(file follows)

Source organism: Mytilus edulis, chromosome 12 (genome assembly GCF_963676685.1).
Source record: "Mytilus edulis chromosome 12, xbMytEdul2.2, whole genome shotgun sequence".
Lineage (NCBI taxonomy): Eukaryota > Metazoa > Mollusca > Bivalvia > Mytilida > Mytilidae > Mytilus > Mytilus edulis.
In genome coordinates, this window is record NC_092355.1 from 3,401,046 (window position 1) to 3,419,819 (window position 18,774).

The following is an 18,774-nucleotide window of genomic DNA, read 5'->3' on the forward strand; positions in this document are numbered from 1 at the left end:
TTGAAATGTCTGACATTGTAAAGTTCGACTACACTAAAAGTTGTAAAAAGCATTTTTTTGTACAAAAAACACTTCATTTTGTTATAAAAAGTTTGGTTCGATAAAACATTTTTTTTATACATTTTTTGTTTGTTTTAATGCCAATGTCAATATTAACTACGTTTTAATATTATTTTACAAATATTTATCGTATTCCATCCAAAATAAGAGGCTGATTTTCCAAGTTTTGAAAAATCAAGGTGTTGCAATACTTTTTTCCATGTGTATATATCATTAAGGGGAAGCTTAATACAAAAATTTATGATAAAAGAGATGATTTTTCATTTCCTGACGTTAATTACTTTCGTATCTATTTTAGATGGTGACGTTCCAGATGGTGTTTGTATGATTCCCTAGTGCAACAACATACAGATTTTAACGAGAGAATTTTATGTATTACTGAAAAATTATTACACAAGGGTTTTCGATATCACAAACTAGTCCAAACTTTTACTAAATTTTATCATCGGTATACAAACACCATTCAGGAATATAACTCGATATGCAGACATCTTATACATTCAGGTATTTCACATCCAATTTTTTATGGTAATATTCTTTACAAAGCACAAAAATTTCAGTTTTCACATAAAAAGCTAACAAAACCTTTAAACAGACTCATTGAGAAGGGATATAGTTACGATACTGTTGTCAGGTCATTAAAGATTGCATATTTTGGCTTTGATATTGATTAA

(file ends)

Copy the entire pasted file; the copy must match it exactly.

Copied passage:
Source organism: Mytilus edulis, chromosome 12 (genome assembly GCF_963676685.1).
Source record: "Mytilus edulis chromosome 12, xbMytEdul2.2, whole genome shotgun sequence".
Lineage (NCBI taxonomy): Eukaryota > Metazoa > Mollusca > Bivalvia > Mytilida > Mytilidae > Mytilus > Mytilus edulis.
In genome coordinates, this window is record NC_092355.1 from 3,401,046 (window position 1) to 3,419,819 (window position 18,774).

The following is an 18,774-nucleotide window of genomic DNA, read 5'->3' on the forward strand; positions in this document are numbered from 1 at the left end:
TTGAAATGTCTGACATTGTAAAGTTCGACTACACTAAAAGTTGTAAAAAGCATTTTTTTGTACAAAAAACACTTCATTTTGTTATAAAAAGTTTGGTTCGATAAAACATTTTTTTTATACATTTTTTGTTTGTTTTAATGCCAATGTCAATATTAACTACGTTTTAATATTATTTTACAAATATTTATCGTATTCCATCCAAAATAAGAGGCTGATTTTCCAAGTTTTGAAAAATCAAGGTGTTGCAATACTTTTTTCCATGTGTATATATCATTAAGGGGAAGCTTAATACAAAAATTTATGATAAAAGAGATGATTTTTCATTTCCTGACGTTAATTACTTTCGTATCTATTTTAGATGGTGACGTTCCAGATGGTGTTTGTATGATTCCCTAGTGCAACAACATACAGATTTTAACGAGAGAATTTTATGTATTACTGAAAAATTATTACACAAGGGTTTTCGATATCACAAACTAGTCCAAACTTTTACTAAATTTTATCATCGGTATACAAACACCATTCAGGAATATAACTCGATATGCAGACATCTTATACATTCAGGTATTTCACATCCAATTTTTTATGGTAATATTCTTTACAAAGCACAAAAATTTCAGTTTTCACATAAAAAGCTAACAAAACCTTTAAACAGACTCATTGAGAAGGGATATAGTTACGATACTGTTGTCAGGTCATTAAAGATTGCATATTTTGGCTTTGATATTGATTAA